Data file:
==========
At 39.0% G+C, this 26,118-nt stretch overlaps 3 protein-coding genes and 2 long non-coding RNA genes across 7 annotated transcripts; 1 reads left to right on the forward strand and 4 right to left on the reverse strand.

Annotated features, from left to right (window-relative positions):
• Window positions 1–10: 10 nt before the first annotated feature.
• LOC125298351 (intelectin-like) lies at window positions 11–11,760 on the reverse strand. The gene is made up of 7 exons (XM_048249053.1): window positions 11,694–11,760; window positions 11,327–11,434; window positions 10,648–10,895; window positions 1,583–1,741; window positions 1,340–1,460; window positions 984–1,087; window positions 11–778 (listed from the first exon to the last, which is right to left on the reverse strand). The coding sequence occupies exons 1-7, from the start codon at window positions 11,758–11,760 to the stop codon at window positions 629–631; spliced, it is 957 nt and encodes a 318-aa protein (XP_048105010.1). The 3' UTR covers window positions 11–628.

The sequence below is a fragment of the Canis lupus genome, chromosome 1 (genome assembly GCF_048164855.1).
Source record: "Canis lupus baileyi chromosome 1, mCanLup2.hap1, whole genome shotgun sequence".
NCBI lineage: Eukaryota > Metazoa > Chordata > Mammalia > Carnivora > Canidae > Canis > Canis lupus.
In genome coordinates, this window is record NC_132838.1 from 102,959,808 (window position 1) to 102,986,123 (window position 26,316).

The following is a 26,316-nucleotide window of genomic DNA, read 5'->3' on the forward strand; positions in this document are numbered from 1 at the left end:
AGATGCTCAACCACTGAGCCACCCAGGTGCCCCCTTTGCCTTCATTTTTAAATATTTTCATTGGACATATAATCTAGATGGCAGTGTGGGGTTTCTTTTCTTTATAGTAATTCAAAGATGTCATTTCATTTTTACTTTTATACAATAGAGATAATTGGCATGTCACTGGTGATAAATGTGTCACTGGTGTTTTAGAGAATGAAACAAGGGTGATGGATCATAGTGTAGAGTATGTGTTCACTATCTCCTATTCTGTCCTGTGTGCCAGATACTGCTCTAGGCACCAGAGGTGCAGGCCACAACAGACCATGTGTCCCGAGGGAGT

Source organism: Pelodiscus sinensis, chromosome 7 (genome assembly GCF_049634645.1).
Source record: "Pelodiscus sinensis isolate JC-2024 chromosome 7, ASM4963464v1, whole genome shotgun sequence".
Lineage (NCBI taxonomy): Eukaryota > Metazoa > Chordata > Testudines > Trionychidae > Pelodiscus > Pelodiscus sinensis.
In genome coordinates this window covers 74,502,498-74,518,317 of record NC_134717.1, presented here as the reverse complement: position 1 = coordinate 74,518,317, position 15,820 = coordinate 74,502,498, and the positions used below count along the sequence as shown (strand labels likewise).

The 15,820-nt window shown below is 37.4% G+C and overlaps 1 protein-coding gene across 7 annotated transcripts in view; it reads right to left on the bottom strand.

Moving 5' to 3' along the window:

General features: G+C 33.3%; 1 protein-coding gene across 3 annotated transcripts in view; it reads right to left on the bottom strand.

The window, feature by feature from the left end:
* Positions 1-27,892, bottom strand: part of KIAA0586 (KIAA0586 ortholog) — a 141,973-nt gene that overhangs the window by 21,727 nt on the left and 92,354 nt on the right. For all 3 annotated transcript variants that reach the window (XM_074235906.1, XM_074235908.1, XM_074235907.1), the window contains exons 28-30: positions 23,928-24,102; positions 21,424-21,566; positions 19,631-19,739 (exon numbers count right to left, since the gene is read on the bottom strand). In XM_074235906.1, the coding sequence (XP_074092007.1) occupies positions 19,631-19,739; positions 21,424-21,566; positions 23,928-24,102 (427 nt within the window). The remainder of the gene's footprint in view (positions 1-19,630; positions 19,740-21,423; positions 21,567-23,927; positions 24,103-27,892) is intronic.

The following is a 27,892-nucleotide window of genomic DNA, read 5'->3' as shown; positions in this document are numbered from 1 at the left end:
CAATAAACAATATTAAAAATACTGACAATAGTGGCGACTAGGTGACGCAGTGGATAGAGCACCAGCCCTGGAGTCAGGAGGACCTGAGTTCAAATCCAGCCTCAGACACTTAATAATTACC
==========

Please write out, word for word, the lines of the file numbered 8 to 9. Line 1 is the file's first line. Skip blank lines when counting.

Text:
In genome coordinates, this window is record NC_132838.1 from 102,959,808 (window position 1) to 102,986,123 (window position 26,316).

The following is a 26,316-nucleotide window of genomic DNA, read 5'->3' on the forward strand; positions in this document are numbered from 1 at the left end: